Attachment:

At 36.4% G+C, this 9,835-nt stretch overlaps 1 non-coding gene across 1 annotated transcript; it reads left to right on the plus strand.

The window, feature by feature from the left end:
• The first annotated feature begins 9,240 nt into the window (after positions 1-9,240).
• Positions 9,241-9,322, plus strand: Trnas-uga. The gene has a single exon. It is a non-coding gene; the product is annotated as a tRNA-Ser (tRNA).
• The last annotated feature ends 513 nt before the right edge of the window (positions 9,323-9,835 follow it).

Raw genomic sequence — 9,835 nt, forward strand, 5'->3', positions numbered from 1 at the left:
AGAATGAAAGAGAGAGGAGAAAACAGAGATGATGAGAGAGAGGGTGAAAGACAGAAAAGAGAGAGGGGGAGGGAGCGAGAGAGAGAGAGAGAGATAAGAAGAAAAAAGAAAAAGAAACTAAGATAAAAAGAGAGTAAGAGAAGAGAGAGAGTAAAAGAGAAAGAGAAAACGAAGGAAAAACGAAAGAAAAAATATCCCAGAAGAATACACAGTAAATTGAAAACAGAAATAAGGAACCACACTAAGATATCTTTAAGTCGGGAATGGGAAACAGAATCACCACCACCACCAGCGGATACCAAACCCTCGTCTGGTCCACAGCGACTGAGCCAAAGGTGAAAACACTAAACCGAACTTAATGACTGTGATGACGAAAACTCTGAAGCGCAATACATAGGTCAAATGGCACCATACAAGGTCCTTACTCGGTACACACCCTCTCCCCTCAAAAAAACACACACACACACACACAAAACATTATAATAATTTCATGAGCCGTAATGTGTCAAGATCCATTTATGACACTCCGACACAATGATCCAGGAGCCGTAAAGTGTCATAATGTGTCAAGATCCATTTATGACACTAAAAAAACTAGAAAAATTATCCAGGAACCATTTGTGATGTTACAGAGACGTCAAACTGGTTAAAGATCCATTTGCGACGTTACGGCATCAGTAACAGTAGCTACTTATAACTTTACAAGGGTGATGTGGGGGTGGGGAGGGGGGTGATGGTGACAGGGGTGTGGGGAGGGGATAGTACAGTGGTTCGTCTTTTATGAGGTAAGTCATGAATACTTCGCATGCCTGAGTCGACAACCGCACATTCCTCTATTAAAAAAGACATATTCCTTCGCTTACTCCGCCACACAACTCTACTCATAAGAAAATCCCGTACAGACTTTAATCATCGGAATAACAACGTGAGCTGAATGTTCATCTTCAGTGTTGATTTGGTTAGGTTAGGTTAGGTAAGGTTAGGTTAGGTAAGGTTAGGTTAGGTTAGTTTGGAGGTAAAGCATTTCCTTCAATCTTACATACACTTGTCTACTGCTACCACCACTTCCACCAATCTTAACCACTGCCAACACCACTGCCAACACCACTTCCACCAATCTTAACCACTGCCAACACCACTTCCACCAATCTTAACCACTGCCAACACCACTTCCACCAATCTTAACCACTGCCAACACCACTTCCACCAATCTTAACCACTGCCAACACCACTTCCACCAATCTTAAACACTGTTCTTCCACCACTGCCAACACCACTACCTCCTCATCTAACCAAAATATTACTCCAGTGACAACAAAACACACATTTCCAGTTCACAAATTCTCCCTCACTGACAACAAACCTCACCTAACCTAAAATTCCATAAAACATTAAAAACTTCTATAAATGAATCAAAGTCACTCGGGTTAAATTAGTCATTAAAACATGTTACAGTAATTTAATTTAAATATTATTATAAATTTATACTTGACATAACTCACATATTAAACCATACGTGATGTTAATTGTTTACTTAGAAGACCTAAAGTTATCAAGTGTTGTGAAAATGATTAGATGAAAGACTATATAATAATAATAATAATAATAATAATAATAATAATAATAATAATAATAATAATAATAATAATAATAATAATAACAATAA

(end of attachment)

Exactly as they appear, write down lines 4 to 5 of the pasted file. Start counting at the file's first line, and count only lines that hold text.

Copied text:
• Positions 9,241-9,322, plus strand: Trnas-uga. The gene has a single exon. It is a non-coding gene; the product is annotated as a tRNA-Ser (tRNA).
• The last annotated feature ends 513 nt before the right edge of the window (positions 9,323-9,835 follow it).